[Quick Guide] NVIDIA GPU Undervolting, Overclocking and Overvolting

Discussion in 'Gaming (Software and Graphics Cards)' started by Mr. Fox, May 17, 2018.

  1. Mr. Fox

    Mr. Fox Undefiled BGA-Hating Elitist

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    I am seeing more people asking for help with undervolting their GPUs to improve some of the ludicrous thermals that are commonly seen in many of today's gaming notebooks. I made a quick video to help with this process for those needing assistance.

    I also see a few folks now and then asking how to overclock their GPU. The same process used for undervolting can also be used for overclocking and overvolting. You simply go the other direction.

    Rather than burying this information in a random thread where nobody can find it, I decided to make a new thread so it is easier to find using our forum search feature or Google search. Feel free to ask questions and share your successes in this thread. You will find links in the video description in my YouTube channel.

    [​IMG]

    Edit: If you ever changed GPUs or vBIOS with Afterburner installed, you can end up with more than one .CFG file. If you have a multi-GPU system, you will have one for each GPU and all need to be modded. Sorry, I forgot to mention that in the video. If you only have one GPU and you are not sure which CFG file to edit based on the date of creation, just edit all of them and it won't matter on the file(s) not needed. Or, you can delete them all, let Afterburner create a new file(s) automatically, then edit the new file(s). But, on a single GPU system, Afterburner will create only one new file.
     
    Last edited: May 17, 2018
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  2. Danishblunt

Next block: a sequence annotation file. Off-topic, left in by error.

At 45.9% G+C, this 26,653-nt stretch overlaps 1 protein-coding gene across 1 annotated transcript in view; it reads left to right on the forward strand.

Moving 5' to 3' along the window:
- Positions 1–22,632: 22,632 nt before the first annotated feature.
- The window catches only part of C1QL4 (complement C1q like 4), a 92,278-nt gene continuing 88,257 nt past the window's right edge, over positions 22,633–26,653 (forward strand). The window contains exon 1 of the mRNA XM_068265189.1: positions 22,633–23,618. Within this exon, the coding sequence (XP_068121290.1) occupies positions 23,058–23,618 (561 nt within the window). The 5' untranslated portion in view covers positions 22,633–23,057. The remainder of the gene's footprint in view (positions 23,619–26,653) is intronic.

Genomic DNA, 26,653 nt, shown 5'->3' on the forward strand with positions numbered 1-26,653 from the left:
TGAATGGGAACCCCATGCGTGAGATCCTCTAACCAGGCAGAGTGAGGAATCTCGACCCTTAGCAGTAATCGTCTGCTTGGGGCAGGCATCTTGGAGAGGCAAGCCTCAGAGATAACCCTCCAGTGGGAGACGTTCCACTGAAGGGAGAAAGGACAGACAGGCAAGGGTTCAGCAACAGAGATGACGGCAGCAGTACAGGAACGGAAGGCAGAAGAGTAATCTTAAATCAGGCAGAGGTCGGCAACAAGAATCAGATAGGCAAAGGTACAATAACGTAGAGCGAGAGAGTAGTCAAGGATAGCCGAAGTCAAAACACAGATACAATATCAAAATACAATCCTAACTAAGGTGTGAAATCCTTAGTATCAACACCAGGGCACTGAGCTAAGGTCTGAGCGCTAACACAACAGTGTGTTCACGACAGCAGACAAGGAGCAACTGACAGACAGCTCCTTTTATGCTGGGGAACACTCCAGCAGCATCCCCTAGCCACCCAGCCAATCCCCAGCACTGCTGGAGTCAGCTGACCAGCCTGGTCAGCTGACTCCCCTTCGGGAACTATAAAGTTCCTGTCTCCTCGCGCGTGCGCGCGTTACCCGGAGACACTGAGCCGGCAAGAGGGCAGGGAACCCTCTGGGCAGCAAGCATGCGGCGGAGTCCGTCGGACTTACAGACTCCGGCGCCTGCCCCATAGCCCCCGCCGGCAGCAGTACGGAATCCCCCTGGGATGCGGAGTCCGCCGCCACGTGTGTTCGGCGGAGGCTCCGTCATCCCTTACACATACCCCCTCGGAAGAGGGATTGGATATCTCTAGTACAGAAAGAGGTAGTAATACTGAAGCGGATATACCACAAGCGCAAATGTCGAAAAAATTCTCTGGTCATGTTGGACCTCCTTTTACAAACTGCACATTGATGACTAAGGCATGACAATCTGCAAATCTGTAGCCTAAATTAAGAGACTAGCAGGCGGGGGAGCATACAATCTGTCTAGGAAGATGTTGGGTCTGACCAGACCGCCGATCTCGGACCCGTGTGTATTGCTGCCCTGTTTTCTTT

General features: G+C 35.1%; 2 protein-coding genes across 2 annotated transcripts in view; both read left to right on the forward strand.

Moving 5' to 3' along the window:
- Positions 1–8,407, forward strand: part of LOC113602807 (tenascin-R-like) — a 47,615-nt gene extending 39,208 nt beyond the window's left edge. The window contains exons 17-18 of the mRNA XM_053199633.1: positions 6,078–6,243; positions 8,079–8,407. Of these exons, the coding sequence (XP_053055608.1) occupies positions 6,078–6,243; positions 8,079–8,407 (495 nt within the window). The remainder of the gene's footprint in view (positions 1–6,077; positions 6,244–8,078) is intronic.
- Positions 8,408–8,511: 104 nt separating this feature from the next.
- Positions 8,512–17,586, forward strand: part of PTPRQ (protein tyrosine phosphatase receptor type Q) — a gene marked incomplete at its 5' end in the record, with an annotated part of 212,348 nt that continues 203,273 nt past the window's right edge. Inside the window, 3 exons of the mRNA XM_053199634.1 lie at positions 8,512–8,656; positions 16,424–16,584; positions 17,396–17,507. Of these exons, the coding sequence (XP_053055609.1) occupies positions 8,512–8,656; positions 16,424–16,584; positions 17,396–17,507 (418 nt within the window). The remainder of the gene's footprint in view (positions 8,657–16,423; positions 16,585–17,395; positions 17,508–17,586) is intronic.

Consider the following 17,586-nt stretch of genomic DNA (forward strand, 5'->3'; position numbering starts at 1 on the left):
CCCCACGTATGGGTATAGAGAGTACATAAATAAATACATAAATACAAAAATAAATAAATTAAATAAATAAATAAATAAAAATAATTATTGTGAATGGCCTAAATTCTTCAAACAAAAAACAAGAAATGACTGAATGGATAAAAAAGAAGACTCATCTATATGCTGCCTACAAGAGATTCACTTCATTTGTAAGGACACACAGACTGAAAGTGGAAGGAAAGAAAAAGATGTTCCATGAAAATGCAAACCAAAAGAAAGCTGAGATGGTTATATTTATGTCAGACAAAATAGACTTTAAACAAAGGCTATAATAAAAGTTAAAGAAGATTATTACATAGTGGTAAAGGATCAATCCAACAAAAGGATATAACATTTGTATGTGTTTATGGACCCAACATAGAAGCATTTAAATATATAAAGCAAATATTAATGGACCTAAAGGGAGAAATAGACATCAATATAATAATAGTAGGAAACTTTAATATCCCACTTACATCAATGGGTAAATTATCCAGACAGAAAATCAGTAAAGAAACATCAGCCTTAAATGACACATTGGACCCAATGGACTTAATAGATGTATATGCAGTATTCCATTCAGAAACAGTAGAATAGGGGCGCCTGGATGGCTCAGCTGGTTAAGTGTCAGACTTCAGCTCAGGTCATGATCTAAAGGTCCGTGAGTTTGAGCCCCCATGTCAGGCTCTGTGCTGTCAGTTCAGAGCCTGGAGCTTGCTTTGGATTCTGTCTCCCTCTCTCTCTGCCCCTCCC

Danishblunt Notebook Virtuoso

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    It's a nice little tutorial for people wondering how it should be done. There are tons of videos explaining this as well so it isn't really needed, however the thought is the important thing here.
     
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  3. yrekabakery

    yrekabakery Notebook Deity

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    Most people on laptops are likely gonna want the GPU to downclock at idle, so L or K-Boost probably isn't the best idea. I think a better way to undervolt is to move the whole curve up by adding an offset or dragging while holding down Shift, then flattening out. Like this:

    [​IMG]

    [​IMG]
     
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  4. Mr. Fox

    Mr. Fox Undefiled BGA-Hating Elitist

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    Thank you for the compliment, bro.

    This is a perfect example of what I meant by people sharing their successes. Thanks for posting it.

    Yes, there are different ways to play with it and as people begin to tinker they can find what works best. Knowing where to start and getting past being intimidated by it is the hard part for some. To restore the ability to down clock at idle, simply restoring the default profile after you are done benching or gaming will take care of it.
     
    Last edited: May 17, 2018
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  5. Mr. Fox

    Mr. Fox Undefiled BGA-Hating Elitist